Yesterday news broke about the all new EUnion ‘master plan’ to safe the eurozone, by endowing the EUnion with all the powers of statehood, at the cost of what once were sovereign nations.
And today we read 1) that state-secretary for Econmic Affairs, Ben Knapen, is for the introduction of eurobonds (NL), despite earlier resistance of the Dutch government (alongside Germany and and Finland). And 2) our intrepid PM, Mark Rutte is opposed to discussions of the ‘master plan’ (NL), saying ‘Now is the time to solve problem and not lose ourselves in structural discussion about the future of Europe’.
Excuse me? The ‘master plan’ represents a fundamental change in the structure of the EUnion and its institutions. We’re talking about a massive enlargement of the ECB’s mandate, not to mention the quite possible loss of political independence of the ECB. We’re talking about enshrining the total subservience of political systems in member states to the EUnion into ‘law’. We’re talking about the realization of a transfer union. We are talking about the creation of the One United European State. You know, the one we were told would never be. I would think that is eminently worthy of discussion.
Our PM is right that we should be solving problems. The ‘master plan’ however does not solve any of the problems that are most pressing right now. In Greece hospitals no longer dispense medicine, jails no longer have the money to provide the inmates with food. Greek society is dying. Spain is about to be strangled in a similar fashion. The Irish and the Portuguese no longer stand tall, but are reduced to pathetic debt servitude. The ‘master plan’ only solves problems in as much as it will, in good old-fashioned communist style, distribute misery around equally. Neither Greeks, nor Spanish or Irish will become as well off as the Germans or the Dutch. Rather, the Dutch and Germans (and all others, mind) risk becoming Greeks in the definitive EUnion.
But the EUnion is making a grab for the main prize, political union, without regard for such considerations. And it is using the financial crisis and the despair of the Greeks, Spanish, Irish and Portuguese, as the excuse. It is beyond opportunistic. It is depraved. There is no other word for it. And ‘men’ who contemplate using the misery of so many to realize their goals are depraved human beings. Do we want to be ruled by such? What good will come from that?
But I think we won’t have either contemplation or discussion. The timing is just too suspect. For months and years now, the Dutch, together with Germany and Finland, have vehemently opposed creating transfer union or the introduction of eurobonds. But now, after news of the ‘master plan’ is breaking, our intrepid Dutch government drop its ‘vigorous’ opposition against these key parts of the ‘master plan’. Not only that, but anyone wishing to think this through, to discuss this, is told by our PM that now is not the time to ‘lose ourselves’. Now is the time to ‘solve problems’.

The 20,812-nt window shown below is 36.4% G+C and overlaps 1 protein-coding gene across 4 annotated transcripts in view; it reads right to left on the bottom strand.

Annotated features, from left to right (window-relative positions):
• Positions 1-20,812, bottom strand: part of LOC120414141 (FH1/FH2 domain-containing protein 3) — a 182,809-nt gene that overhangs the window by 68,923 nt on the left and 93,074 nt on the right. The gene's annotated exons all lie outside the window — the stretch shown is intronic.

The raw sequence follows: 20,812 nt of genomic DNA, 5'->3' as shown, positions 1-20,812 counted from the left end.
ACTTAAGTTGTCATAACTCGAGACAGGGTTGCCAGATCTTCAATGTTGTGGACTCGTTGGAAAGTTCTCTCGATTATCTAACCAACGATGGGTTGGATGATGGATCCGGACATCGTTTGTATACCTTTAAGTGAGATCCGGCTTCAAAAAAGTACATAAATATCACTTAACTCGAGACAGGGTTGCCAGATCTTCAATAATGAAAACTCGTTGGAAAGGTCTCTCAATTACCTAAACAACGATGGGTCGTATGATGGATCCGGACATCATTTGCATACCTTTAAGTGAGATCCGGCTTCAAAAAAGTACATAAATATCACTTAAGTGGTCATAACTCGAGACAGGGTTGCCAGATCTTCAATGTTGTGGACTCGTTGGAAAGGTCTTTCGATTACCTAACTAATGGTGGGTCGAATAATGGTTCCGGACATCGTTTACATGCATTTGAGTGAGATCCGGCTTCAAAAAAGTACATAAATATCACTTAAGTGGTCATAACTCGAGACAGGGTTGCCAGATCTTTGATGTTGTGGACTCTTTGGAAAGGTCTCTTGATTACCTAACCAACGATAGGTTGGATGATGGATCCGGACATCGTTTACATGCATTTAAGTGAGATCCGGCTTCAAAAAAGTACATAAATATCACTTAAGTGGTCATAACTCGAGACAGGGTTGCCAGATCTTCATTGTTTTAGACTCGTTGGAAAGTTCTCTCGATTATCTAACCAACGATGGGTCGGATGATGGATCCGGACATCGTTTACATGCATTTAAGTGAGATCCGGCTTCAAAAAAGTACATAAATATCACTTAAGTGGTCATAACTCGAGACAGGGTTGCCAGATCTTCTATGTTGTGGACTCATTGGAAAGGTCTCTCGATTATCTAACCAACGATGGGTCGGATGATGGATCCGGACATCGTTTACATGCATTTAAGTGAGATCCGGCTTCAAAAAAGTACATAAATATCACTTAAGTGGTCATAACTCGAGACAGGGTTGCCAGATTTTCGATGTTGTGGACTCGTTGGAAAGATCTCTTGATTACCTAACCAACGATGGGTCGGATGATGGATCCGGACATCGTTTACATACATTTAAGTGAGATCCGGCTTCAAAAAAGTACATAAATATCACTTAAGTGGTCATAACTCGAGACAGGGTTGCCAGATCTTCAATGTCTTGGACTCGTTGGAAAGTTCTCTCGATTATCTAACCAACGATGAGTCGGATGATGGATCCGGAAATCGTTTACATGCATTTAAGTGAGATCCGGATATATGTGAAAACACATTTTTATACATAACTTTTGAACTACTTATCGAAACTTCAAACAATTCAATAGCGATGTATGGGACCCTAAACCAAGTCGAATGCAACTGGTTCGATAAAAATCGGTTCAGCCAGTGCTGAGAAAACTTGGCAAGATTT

This looks like a clever one-two between the EUnion and the remaining AAA’s. It feels like a back room deal. The Dutch (and the Germans, and the Fins) have ‘put up a fight’, until the moment the situation comes to a head and the final push seems opportune. Now that the ‘master plan’ is here, all opposition is forgotten and unwanted. All ‘principled’ resistance is dropped so as not to endanger the fruition of this ‘master plan’. This smells like it has been, and is, a set up. We’ve been played and betrayed. Again. We’re being sold out. Again.
I’ve written those last few words many times before. More then I care to remember. And I’m getting bored with it. I’ll tell you one thing though: If the Dutch are going to allow this to happen, if this final power grab, aided and abetted by our own government and parliament, is not met with robust resistance, the Dutch deserve no better then to be ruled in misery by the likes of those unimaginative, mediocre, lifeless and joyless drones like van Rompuy and Barosso.
Those that refuse to listen, must be made to feel, as the Dutch saying goes. Ultimately those words will fall on the heads of EUrocrats, of that I am convinced. But before that I fear the Dutch (and Germans, and Fins) will learn first hand what that saying actually means.
[UPDATE001] And just to hammer the point home: From EURef we get the news that all of a sudden Bundeskanzlerin Merkel is open to establishing a European banking authority. She says she will discuss with Barroso, “what extent we have to put systemically (important) banks under a specific European oversight”.
And via The Slog: The German Chancellery signalled that it may be open to euro-zone bonds or further support for the region’s banking sector, but that would depend on other countries agreeing to transfer more power to Brussels.
They were all against it… before they were for it. The treacherous scum.